Roger Cook brings the live tree inside the house
Photo: Keller & Keller
Take it from TOH's Roger Cook: It may require more muscle to cart a live tree into the house, but it will be fresher and more fragrant than a cut one—not to mention longer-lasting and more fragrant, once planted outside.
An Evergreen Tradition

Decorating the family Christmas tree is among Claire Younker Moe's fondest childhood memories. But as an adult, the tradition held less allure. "It's not that I'm 'Bah, humbug,'" Claire says. "I just can't get into spending all that money on a dead tree." Many years she went without. But then she had a son and felt guilty about denying him such memories of his own. So Claire and her husband devised a new seasonal strategy: They buy a live tree to trim indoors, and after the ornaments are packed away they plant it on their three acres on Bainbridge Island, Washington. "It's an old farm," Claire says, "so trees are limited. This way, we are helping re-tree the property. And we'll have it for years to come."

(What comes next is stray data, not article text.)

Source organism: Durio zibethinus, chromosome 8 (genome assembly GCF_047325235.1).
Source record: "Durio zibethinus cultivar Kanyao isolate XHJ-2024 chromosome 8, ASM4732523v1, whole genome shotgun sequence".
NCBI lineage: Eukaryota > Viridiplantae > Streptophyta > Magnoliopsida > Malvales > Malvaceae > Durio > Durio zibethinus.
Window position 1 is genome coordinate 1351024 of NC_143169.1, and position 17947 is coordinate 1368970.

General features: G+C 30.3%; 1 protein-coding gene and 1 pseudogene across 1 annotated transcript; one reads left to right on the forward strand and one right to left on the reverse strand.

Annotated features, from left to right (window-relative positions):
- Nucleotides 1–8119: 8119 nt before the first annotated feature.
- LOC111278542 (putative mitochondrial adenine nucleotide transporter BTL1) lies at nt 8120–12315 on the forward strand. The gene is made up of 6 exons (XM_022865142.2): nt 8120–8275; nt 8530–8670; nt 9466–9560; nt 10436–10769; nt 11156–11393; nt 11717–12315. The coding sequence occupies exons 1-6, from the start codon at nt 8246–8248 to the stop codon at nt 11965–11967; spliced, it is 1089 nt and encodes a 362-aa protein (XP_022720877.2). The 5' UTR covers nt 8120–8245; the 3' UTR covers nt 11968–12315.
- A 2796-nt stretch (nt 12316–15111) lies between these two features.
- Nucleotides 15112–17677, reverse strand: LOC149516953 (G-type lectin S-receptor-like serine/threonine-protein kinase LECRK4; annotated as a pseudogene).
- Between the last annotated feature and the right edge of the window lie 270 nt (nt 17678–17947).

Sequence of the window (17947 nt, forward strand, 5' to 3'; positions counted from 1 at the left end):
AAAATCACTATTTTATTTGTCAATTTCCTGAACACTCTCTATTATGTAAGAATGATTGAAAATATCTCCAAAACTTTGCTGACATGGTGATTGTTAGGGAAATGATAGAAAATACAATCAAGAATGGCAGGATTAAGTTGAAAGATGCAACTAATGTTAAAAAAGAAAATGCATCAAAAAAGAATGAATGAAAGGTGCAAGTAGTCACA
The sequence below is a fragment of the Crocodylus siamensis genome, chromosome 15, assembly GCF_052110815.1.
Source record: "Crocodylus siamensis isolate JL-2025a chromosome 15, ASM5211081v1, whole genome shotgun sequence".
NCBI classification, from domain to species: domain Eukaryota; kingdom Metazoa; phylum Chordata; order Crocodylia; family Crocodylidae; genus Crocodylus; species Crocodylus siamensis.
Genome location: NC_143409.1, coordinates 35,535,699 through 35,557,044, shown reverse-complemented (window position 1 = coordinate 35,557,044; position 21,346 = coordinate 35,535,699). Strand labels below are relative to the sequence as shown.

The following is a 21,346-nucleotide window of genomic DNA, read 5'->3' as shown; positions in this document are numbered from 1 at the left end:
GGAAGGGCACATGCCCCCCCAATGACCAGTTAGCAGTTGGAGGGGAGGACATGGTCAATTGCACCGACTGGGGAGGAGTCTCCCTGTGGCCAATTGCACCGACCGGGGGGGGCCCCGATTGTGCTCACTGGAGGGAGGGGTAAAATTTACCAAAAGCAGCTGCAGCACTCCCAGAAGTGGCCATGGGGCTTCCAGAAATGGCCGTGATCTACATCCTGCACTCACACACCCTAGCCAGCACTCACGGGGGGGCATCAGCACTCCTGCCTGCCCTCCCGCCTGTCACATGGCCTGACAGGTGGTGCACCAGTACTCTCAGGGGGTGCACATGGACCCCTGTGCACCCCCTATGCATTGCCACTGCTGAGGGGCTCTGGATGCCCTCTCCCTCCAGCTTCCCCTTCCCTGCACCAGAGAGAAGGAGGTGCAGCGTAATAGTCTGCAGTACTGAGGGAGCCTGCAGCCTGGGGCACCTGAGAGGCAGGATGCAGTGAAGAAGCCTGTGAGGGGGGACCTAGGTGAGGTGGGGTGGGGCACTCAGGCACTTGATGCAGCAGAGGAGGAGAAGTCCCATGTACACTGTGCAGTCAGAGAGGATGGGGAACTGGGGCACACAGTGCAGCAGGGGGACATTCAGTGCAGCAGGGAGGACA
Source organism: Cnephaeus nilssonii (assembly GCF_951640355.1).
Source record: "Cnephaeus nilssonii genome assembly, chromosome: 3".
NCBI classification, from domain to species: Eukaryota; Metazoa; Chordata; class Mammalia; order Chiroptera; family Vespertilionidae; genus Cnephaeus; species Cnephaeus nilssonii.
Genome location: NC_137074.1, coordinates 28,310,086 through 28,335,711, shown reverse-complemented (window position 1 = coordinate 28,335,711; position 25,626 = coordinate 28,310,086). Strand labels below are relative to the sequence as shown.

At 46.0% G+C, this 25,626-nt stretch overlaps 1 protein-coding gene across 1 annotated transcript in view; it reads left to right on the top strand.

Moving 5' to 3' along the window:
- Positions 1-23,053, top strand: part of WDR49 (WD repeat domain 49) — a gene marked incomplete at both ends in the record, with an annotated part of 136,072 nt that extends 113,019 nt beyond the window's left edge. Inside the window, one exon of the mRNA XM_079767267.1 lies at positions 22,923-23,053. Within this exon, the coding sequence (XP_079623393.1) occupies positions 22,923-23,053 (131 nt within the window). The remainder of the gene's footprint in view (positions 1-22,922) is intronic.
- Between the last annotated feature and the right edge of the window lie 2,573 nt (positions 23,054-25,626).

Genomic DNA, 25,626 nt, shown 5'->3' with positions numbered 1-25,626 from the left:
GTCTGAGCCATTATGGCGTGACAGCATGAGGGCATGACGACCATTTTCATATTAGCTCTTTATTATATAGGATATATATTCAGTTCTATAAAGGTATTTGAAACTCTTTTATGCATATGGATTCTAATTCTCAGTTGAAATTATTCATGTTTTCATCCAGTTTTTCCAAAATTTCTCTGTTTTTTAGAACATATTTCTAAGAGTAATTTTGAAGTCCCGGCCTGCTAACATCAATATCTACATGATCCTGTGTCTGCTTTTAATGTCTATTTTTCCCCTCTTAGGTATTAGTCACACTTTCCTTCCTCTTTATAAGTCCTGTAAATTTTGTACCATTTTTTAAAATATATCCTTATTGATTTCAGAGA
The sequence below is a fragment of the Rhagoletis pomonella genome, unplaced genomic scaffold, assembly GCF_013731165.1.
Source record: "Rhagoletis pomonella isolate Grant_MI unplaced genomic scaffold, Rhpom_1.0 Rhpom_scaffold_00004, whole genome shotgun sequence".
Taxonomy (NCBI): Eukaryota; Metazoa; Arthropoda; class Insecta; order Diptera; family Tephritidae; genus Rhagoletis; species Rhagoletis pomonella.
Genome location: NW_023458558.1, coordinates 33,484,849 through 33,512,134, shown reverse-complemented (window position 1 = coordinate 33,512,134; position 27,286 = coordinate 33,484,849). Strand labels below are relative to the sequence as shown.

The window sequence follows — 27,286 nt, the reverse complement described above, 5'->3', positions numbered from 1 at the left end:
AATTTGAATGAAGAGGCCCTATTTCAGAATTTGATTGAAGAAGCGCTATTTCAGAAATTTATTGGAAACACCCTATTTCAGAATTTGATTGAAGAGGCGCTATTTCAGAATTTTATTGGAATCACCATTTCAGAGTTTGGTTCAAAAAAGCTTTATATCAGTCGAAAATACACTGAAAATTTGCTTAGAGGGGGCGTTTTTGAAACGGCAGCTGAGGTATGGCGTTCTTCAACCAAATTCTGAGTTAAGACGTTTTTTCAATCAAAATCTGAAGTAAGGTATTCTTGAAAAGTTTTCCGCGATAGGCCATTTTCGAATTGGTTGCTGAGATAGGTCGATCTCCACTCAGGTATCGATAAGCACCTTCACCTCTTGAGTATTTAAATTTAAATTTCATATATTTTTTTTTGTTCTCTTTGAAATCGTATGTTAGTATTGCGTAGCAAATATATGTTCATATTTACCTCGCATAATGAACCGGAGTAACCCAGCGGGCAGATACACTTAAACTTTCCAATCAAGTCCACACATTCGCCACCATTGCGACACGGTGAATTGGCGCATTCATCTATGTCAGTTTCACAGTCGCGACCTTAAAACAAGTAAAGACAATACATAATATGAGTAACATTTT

For starting or continuing a family tradition, a live tree offers a distinct advantage over the cut variety. "You can look at it every year and think, 'Remember when we did that?'" says This Old House landscape contractor Roger Cook. "It's fun for kids because you can point to it and say, 'That's your tree.' You can't do that when the tree's ground into wood chips."

A live tree offers practical benefits, too. It is fresher, so it's more fragrant. It's not as tippy as a cut tree in a stand (though it can take time to level the root ball in a container). And in later years, the planted tree can extend holiday cheer outdoors when strung with all-weather lights or edible garlands for birds to nibble.

Live trees do come with limitations, though. They can cost twice as much as cut ones. If you like decorating long before Christmas, the tree can't be central to your scheme because it won't weather much more than a week indoors. It requires more muscle to get in and out of the house—a 6-footer with its root ball can weigh up to 250 pounds. And if you live in a region that experiences a hard freeze in winter, you'll need to plan ahead so you have a place to plant the tree after the holidays.

But these are all minor inconveniences when you consider that once the tree is in the ground, it adds value to your landscape and serves as a reminder of your family's yuletide fun. Read on to learn what to do now, come Christmas, and after the holidays with help from Roger Cook.
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